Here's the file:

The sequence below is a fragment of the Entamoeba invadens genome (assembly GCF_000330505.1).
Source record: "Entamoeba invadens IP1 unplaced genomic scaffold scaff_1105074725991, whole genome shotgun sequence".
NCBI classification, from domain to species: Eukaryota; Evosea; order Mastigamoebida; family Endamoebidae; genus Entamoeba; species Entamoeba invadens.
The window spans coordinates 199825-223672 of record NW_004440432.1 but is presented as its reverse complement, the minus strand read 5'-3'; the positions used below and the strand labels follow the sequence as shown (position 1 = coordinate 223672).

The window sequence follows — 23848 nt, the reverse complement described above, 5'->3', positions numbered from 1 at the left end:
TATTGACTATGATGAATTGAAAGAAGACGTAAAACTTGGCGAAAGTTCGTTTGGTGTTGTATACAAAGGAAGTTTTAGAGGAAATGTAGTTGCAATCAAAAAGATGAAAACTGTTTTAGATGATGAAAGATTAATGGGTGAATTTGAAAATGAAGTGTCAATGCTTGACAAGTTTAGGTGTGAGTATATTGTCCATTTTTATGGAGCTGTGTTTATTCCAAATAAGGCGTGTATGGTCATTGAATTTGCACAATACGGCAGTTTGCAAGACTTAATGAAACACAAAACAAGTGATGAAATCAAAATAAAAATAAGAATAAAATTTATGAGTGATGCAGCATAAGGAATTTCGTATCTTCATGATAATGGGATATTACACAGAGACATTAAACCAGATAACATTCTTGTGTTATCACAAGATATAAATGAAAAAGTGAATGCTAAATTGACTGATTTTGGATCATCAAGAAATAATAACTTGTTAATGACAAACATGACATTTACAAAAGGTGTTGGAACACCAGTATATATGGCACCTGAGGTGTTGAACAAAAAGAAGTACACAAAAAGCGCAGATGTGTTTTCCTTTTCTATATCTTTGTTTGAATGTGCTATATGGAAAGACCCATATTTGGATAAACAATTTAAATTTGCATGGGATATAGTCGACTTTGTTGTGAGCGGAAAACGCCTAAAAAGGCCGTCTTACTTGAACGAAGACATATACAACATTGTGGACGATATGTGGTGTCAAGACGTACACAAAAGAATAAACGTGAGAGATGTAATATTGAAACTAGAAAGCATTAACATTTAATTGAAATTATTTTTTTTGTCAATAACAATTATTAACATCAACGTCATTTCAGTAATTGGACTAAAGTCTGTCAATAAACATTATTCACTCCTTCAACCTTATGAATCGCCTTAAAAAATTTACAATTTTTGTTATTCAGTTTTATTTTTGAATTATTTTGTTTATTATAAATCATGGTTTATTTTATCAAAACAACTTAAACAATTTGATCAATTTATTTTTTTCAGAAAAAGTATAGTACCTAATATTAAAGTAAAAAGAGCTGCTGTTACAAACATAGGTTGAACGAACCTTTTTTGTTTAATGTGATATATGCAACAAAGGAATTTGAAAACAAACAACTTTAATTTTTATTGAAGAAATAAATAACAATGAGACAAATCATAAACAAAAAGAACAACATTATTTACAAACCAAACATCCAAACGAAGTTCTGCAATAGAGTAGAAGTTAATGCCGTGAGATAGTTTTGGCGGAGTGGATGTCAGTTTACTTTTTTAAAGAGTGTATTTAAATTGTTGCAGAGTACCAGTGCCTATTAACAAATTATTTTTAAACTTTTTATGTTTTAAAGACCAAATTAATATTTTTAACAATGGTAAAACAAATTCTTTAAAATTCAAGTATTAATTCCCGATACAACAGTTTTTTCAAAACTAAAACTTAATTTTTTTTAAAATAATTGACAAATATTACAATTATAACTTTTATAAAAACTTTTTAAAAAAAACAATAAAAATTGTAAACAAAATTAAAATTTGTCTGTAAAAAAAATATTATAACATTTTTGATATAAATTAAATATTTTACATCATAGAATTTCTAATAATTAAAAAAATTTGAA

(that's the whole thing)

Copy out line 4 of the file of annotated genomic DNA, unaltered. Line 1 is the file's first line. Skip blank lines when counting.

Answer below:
The window spans coordinates 199825-223672 of record NW_004440432.1 but is presented as its reverse complement, the minus strand read 5'-3'; the positions used below and the strand labels follow the sequence as shown (position 1 = coordinate 223672).